My assumption of the right to speak is the expression reflected in the solidarity that ties me to the national community of which I am part. It is also the responsible expression of universal principles that this community has built and defended over the centuries, ideas on which the Republic is founded and without which she would scarcely survive. If someone who is not Jewish wishes to listen to me, he will receive my point of view through the lens of his personal judgment, through his own value system, and through his own religious, agnostic, or atheist identity. He shall be able to, if he wishes, recognize the wisdom in what I say and attribute to them a moral worth.

My view of the world is guided by the Bible and rabbinical commentaries – this will surprise nobody. Concerning the key subjects of sexuality and child-rearing, my vision is founded on the complementarity of man and woman. IN this essay, I referred exclusively to Genesis and have therefore chosen not to mention the injunctions against homosexuality written in Leviticus because I have considered that the matter here is not homosexuality, which is an act, a reality, though as a Rabbi I have some appreciation for this subject; but rather the irreversible risk of a scrambling of genealogies, a confounding of statuses (the child-subject becoming the child as object) and of identities – confusion which is irreconcilable with the whole of society and losing its view of the general interest in order to benefit a tiny minority.

Finally, I shall add that my Biblical vision of the world, where justice is a central principle, leads me naturally to condemn and fight against the physical and verbal aggressions directed at homosexual victims, in the same way that I condemn and fight strongly against the acts and ideas that are racist and anti-Semitic.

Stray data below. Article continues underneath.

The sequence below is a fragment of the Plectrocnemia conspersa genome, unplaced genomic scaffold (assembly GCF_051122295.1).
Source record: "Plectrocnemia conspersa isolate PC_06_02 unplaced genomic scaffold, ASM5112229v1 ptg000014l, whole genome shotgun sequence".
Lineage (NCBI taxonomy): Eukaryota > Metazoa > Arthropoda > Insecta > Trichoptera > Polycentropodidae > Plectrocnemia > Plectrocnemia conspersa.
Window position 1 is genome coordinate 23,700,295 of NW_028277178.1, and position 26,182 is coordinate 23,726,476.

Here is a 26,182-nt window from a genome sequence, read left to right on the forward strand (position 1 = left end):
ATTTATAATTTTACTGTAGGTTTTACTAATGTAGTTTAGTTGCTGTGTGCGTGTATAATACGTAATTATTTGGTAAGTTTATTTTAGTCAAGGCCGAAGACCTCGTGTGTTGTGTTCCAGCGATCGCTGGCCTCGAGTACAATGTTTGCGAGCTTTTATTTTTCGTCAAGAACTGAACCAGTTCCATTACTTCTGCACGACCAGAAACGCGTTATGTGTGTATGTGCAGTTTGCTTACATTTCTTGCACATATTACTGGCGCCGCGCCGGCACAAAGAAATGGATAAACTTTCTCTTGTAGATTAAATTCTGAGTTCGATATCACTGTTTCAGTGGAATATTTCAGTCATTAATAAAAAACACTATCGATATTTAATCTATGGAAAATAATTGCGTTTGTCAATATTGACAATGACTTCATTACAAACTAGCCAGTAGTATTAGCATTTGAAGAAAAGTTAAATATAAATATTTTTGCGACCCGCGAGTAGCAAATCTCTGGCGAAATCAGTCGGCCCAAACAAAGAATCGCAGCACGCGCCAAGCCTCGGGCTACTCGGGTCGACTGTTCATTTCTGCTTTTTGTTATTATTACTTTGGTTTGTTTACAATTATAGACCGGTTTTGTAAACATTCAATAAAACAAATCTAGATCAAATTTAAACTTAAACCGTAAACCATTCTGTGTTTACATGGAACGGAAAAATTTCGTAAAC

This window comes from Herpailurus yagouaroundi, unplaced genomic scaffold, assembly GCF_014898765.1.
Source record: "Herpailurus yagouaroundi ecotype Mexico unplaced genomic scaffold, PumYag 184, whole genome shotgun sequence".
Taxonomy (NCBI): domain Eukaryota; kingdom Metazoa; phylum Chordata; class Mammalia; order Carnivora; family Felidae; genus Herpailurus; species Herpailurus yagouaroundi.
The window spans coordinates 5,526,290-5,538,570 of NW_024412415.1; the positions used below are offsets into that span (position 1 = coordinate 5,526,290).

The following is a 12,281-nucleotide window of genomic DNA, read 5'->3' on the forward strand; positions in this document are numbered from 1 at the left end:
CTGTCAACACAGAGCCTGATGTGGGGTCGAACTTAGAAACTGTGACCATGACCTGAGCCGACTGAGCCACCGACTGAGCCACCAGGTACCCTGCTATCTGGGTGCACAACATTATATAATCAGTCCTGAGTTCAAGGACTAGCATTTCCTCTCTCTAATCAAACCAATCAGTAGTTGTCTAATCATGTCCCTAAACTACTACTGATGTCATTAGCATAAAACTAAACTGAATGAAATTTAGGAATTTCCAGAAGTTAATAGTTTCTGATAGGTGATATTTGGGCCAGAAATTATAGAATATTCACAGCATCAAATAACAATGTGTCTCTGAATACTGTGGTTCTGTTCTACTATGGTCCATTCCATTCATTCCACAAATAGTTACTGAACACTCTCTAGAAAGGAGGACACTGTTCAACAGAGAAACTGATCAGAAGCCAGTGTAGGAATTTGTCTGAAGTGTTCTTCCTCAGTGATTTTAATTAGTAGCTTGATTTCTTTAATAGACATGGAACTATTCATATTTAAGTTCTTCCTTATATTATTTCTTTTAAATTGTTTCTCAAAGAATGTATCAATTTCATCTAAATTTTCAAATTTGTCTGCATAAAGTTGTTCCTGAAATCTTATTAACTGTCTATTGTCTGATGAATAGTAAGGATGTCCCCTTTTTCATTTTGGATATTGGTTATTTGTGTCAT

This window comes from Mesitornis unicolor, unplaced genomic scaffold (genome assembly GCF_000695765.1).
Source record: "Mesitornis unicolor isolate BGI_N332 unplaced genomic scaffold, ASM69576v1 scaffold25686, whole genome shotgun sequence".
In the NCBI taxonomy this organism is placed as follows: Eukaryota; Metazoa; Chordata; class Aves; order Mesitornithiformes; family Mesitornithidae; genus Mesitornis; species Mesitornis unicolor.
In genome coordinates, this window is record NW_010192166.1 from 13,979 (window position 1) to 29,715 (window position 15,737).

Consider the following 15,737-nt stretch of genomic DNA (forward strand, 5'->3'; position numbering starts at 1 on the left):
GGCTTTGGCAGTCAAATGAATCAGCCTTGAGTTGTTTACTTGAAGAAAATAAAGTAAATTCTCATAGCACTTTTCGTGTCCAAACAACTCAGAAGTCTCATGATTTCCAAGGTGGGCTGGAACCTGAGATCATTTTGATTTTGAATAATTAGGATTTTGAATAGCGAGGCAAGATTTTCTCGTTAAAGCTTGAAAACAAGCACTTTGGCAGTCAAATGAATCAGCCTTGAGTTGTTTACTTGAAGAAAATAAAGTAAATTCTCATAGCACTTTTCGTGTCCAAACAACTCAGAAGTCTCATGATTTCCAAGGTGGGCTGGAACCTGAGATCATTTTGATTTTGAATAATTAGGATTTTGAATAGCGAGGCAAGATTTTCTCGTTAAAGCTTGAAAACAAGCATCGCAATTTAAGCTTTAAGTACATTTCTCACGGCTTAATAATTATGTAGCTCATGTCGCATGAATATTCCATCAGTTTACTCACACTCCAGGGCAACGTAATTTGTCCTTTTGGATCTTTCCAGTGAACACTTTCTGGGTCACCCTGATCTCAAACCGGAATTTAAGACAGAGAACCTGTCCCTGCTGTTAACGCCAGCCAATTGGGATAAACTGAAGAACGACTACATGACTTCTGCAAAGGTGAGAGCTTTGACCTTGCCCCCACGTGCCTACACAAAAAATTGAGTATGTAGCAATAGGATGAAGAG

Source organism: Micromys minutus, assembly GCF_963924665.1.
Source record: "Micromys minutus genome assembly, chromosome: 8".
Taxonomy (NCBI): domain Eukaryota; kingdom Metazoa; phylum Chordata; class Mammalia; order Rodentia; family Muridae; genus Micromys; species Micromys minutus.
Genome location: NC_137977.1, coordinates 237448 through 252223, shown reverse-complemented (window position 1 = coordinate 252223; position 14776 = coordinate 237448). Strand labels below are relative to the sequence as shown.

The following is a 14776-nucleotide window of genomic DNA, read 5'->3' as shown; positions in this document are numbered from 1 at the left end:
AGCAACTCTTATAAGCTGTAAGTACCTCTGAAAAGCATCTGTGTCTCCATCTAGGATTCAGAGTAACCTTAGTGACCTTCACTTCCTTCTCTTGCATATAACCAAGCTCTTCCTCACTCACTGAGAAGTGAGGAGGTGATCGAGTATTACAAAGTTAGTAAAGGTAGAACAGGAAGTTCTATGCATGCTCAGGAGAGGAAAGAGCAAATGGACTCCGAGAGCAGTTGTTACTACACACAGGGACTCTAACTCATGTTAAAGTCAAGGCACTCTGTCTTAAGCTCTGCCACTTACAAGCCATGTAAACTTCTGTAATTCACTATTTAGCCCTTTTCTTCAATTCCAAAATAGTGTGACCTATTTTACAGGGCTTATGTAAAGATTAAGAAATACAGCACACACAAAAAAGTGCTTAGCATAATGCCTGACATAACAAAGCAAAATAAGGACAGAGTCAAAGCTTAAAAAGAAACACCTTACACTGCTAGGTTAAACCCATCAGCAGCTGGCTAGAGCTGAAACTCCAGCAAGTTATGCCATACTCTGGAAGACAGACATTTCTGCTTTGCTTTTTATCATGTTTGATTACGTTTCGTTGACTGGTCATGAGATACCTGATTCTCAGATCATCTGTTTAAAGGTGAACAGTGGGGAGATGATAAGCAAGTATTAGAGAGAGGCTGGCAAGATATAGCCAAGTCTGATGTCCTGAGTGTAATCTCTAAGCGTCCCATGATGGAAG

I must thank T. Collin, JP Winter, M. Gross, B Bourges, and L Roussel for the wealth of their reflections that have enriched this project and give all my gratitude to Joel Amar for his precious help in the accompanunent of essay.

FIRST PART  analysis of the arguments used by the partisans of a Law
--Gay marriage in the name of equality?

What one hears: “Gays are victims of discrimination. They ought to have, as straight people do, the right to marry.”

What one forgets to say sometimes:

The argument of marriage for all who love another does not hold : it is not because people love each other that they have, systematically, the right to marry, whether they be gay or straight. For example, a man cannot marry a woman already married, even if they love one another. Likewise, a woman cannot marry two men, due to the fact that she loves both and both want to be her husband. Moreover, a father cannot marry his daughter if their love is only paternal and filial.

In the name of equality and tolerance, and the fight against discrimination and other notions, one cannot give the right of marriage to all who love each other.

At issue here is not the sincerity of a love. And it is understandable that two people in love want to see their love recognized. All the same, strict rules limit today and will continue tomorrow to limit the authorized and forbidden bonds ofmarriage. In this sense, marriage for all is only a slogan because the authorization of gay marriage would maintain the inequality and discrimination against all who love one other, since some will continue to be forbidden from marrying.

The argument of marriage for all hides the two present visions of marriage.

In the vision of the world, I share with many people, believers and not, marriage is not only about recognizing love. It is the institution that expresses the bond between a man and a woman with the production of later generations. It is the institution of the family, that is to say a unit that creates a filial relation, direct, among its members. Beyond the common life of 2 people, it organizes the life of a Community comprising descendants and ascendants. In this sense, it is a foundational act in the construction and stability both of individuals and society.